Wednesday, April 9, 2014

Porting from Oracle to MySQL

A potential customer asked my about porting her application from Oracle Database to MySQL.

I always try to start with the "why" (a dear friend bought me this book, recommended: http://www.amazon.com/Start-Why-Leaders-Inspire-Everyone/dp/1591846447).

She said "cloud!". I said "OK!".

I conducted a short research, found many things in many places all over the place, brought them to a nice email I sent her back and then thought I'll post it here and make it public as it might be useful for us all. If you feel that I missed something, add comments, send feedback.

These are the leading tools to do the actual migration of the data structure, data export/import, sprocs, triggers, etc.:
  1. MySQL Workbench has a migration feature: http://www.mysql.com/products/workbench/migrate/
  2. MySQLYog can be used to migrate: http://tkurek.blogspot.com/2013/04/migrate-oracle-to-mysql.html  (already in the conversation in the second comment there)
  3. Navicat can be used to migrate: http://www.navicat.com/products/navicat-for-mysql
  4. Tungsten support Oracle-to-MySQL replication: http://www.continuent.com/downloads/software
  5. Focused data migrators:
    1. http://www.ispirer.com/products/oracle-to-mysql-migration
    2. https://www.youtube.com/watch?v=IW3vKHWJljY
    3. http://www.slideshare.net/Tess98/oracle-to-mysql-migration-presentation
    4. http://www.dbload.com/
    5. http://dbconvert.com/convert-oracle-to-mysql-pro.php
    6. http://www.spectralcore.com/omegasync/


The way I see it, migrating the data is 15% of a database porting project. Efforts are in (partial list):

  1. Porting drivers and driver behavior in the app code
  2. Porting SQL commands all around the app code
    1. Conversion of non-standard SQL flavor
    2. Work-around restrictions and non-supported commands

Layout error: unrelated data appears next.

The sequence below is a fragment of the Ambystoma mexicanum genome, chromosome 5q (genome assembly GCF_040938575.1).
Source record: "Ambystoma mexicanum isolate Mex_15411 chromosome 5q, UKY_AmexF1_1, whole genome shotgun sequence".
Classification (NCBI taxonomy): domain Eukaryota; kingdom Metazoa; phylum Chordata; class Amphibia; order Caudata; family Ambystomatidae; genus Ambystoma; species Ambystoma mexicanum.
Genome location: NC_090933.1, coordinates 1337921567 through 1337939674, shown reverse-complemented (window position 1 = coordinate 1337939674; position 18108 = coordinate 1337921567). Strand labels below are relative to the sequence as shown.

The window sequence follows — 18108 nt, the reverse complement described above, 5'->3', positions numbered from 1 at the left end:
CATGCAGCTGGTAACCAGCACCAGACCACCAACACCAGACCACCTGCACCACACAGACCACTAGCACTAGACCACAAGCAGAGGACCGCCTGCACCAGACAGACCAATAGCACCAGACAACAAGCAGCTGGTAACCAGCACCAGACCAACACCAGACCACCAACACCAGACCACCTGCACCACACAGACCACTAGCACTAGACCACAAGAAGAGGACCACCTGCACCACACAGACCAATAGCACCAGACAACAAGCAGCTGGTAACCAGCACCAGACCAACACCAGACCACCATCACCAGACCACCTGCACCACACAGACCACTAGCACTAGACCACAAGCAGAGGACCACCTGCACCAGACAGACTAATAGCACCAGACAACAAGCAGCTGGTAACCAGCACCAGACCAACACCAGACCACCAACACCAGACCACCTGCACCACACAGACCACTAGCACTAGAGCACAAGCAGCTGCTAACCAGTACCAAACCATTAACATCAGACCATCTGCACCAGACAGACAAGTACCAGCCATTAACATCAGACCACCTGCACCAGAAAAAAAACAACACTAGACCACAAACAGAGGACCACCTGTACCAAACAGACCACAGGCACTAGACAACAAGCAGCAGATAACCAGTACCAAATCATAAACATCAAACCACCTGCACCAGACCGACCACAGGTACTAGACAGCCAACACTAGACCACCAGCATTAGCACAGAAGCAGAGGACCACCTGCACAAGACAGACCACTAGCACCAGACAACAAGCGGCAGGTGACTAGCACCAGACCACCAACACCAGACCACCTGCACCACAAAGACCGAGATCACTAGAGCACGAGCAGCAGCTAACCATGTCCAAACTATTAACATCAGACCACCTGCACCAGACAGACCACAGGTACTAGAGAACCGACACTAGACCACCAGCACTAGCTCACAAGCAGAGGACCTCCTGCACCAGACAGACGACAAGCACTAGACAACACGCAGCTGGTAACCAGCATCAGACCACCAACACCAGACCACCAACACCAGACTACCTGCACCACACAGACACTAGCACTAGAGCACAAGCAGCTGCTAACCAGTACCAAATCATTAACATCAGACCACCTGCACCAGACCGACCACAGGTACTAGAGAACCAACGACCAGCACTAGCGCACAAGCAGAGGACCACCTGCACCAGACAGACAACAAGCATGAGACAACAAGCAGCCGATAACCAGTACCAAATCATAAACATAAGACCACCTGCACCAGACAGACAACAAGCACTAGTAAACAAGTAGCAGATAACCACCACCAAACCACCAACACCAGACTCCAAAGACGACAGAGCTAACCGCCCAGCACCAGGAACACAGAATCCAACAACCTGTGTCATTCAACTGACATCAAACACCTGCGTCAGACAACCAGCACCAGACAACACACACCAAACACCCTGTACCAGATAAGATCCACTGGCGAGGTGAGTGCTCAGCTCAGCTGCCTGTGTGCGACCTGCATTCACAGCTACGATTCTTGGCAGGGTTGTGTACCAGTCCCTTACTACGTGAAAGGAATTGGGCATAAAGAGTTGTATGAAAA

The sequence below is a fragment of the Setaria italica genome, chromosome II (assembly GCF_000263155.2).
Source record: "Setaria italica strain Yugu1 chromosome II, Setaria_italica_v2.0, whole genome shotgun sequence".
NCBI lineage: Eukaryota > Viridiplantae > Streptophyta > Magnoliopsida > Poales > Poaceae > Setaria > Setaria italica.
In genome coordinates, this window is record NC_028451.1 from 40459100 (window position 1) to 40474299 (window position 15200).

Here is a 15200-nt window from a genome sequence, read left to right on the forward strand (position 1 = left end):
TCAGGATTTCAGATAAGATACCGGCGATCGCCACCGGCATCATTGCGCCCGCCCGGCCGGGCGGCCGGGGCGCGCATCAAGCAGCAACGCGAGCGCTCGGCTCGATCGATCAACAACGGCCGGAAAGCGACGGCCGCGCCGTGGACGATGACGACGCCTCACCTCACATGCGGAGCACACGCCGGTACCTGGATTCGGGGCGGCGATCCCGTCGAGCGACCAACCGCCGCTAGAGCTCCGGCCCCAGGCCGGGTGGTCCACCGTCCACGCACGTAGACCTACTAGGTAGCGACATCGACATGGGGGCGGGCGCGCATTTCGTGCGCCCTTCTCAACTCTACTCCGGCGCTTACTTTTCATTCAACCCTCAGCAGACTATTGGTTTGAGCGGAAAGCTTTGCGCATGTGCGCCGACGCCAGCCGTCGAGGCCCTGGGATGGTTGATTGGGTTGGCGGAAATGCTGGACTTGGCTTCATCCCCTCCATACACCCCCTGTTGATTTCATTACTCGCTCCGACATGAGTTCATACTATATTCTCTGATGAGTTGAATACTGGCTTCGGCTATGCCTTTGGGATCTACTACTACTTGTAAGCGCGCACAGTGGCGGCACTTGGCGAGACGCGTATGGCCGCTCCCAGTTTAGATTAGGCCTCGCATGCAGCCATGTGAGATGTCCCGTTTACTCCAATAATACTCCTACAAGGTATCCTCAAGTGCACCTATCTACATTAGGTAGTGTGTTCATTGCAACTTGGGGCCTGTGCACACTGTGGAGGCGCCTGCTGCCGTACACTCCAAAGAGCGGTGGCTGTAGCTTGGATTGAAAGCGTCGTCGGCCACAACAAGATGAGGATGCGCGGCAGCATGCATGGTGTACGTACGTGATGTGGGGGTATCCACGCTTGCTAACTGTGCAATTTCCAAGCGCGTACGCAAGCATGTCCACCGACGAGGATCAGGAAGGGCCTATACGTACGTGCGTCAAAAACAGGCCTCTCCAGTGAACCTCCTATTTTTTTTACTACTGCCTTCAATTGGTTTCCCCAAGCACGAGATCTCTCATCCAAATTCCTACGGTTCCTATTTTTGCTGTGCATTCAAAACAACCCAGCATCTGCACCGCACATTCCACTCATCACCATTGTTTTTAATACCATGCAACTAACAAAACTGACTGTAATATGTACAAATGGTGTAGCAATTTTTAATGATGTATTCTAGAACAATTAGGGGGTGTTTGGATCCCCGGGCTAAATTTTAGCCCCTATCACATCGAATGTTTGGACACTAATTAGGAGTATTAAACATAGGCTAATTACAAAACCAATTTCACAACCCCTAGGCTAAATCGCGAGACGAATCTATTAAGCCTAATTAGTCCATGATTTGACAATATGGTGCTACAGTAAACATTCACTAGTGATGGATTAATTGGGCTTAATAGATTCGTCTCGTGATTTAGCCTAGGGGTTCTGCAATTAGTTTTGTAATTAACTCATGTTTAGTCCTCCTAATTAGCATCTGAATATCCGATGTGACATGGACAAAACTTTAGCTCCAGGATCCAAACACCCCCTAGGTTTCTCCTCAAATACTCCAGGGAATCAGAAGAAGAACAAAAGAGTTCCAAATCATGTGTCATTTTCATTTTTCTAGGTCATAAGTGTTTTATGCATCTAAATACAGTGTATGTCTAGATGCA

3. Ecosystem, monitoring, tuning, tools, scripts, hardware best practices, ops skills, dev skills

Way before the migration of the data on d-day.

A lot of services, some tools. Services-wise I see around:

  1. Pythian: http://www.percona.com/live/mysql-conference-2012/sessions/oracle-mysql-migration
  2. Baron (Percona): http://www.xaprb.com/blog/2009/03/13/50-things-to-know-before-migrating-oracle-to-mysql/

I bet the big SIs (Accenture et al) are strong in this game, as those would be the default go-to service provider for the Oracle shops.


6 comments:

  1. The major problem is not migrating data, but 'stored program' code. If (for instance) an Oracle or SQL Server uses a lot of that an in a non-trivial manner this is the real challenge. If the logic is in application code it is less of a problem.

    (and thanks for mentioning our program - but the correct name is 'SQLyog'. Not 'MySQLyog'. Only the very first (non-GA) version was named 'MySQLyog' - but MySQL AB asked us to change that as they felt it came too close to their trademark. Refer http://faq.webyog.com/content/33/7/en/sqlyog-version-history.html)

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    1. Peter thank you for your comment.

      Sorry for using a wrong name, my bad, SQLyog it is!!

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  2. Acetech who have been one of the leading software development company in Delhi giving creative custom software development to meet interesting business challenges for the absolute most distinguished organizations and associations in the country.

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  3. Hi Doron. I was wondering if "Cloud!" is sufficient reason to undertake all this work. Is there an alternative that would give her the benefits without changing everything? Great blog btw. :-)

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    1. Thank you David for your comment. Yea I agree that cloud is not a magic silver bullet for everything that is wrong with traditional IT, and sometimes is just "en excuse" for a major change that is due anyway I guess....

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